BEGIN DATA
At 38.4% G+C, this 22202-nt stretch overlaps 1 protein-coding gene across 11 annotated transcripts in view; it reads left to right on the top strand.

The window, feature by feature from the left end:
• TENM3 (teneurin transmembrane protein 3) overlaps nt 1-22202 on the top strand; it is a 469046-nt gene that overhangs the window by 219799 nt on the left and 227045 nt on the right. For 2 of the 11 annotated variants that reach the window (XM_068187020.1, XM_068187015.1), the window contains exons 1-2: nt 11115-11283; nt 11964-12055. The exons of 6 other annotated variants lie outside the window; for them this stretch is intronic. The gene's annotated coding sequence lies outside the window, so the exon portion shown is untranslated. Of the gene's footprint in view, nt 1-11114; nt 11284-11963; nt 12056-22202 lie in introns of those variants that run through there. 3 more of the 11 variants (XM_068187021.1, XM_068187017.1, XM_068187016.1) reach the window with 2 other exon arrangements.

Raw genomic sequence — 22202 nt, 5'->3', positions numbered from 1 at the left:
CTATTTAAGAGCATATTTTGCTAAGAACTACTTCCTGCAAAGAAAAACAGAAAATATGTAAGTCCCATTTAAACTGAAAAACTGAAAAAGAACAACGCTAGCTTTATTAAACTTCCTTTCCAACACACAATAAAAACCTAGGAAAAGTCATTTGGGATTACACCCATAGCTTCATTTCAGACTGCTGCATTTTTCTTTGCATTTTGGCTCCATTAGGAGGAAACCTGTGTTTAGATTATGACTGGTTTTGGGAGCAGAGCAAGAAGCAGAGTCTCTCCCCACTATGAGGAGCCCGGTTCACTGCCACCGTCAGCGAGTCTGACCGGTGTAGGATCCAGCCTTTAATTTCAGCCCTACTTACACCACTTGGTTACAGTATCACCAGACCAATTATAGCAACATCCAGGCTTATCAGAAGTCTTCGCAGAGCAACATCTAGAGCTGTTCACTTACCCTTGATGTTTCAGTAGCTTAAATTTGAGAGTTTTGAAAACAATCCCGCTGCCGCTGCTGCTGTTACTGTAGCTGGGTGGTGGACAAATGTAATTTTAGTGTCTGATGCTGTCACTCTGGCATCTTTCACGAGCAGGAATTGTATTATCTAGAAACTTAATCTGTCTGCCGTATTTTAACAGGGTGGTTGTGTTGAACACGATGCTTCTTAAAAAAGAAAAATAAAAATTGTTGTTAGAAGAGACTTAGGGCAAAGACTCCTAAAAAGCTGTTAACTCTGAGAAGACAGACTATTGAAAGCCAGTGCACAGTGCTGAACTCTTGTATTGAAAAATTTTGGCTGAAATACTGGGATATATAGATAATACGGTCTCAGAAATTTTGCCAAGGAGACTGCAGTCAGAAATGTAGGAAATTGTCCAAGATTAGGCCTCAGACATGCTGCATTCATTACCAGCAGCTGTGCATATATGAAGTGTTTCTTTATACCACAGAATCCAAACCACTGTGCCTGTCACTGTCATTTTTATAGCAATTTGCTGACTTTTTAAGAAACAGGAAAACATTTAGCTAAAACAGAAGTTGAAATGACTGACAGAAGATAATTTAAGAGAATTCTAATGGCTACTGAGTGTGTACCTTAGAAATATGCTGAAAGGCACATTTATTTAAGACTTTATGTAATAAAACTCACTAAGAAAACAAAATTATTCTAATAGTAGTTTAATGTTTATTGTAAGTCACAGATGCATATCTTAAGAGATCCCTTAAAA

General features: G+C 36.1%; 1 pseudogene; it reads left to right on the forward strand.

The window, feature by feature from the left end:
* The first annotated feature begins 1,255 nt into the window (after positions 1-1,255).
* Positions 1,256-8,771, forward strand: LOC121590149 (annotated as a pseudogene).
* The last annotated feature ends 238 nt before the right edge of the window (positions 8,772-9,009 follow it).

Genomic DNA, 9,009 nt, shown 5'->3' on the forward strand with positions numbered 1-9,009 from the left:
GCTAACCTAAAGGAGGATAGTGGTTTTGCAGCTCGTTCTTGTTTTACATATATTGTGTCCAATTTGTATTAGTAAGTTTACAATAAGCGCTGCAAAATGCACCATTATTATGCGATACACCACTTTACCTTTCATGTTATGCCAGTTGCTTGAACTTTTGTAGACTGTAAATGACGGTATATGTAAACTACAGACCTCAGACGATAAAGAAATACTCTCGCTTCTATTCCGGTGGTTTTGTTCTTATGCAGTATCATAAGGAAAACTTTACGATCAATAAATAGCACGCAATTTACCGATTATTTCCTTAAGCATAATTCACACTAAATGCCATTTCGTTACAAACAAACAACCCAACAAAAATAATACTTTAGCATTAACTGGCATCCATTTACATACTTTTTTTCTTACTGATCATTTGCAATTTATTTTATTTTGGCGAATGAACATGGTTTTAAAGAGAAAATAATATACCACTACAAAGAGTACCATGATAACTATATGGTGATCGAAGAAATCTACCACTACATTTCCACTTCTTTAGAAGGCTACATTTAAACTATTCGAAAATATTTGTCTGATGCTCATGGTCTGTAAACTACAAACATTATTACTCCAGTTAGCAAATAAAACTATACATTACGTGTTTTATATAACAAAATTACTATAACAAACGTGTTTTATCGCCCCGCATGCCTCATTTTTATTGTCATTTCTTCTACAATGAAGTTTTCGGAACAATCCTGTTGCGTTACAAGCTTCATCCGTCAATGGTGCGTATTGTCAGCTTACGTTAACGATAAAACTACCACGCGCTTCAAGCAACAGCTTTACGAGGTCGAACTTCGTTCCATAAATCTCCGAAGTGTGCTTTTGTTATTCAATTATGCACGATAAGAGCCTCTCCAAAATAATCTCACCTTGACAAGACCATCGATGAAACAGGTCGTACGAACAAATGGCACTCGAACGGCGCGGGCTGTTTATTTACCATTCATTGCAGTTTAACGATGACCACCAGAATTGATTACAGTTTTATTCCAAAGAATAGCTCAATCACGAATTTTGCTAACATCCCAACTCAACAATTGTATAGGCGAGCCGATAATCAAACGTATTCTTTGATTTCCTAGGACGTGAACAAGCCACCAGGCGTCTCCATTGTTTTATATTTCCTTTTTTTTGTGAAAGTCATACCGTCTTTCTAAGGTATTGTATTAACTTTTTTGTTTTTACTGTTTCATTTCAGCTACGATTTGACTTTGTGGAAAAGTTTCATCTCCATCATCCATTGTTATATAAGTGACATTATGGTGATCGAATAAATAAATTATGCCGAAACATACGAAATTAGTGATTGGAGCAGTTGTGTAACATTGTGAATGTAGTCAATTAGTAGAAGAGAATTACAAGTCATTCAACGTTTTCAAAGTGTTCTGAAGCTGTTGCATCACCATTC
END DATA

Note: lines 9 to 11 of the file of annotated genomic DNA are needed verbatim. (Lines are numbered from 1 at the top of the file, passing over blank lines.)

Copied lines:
* Positions 1,256-8,771, forward strand: LOC121590149 (annotated as a pseudogene).
* The last annotated feature ends 238 nt before the right edge of the window (positions 8,772-9,009 follow it).

Genomic DNA, 9,009 nt, shown 5'->3' on the forward strand with positions numbered 1-9,009 from the left: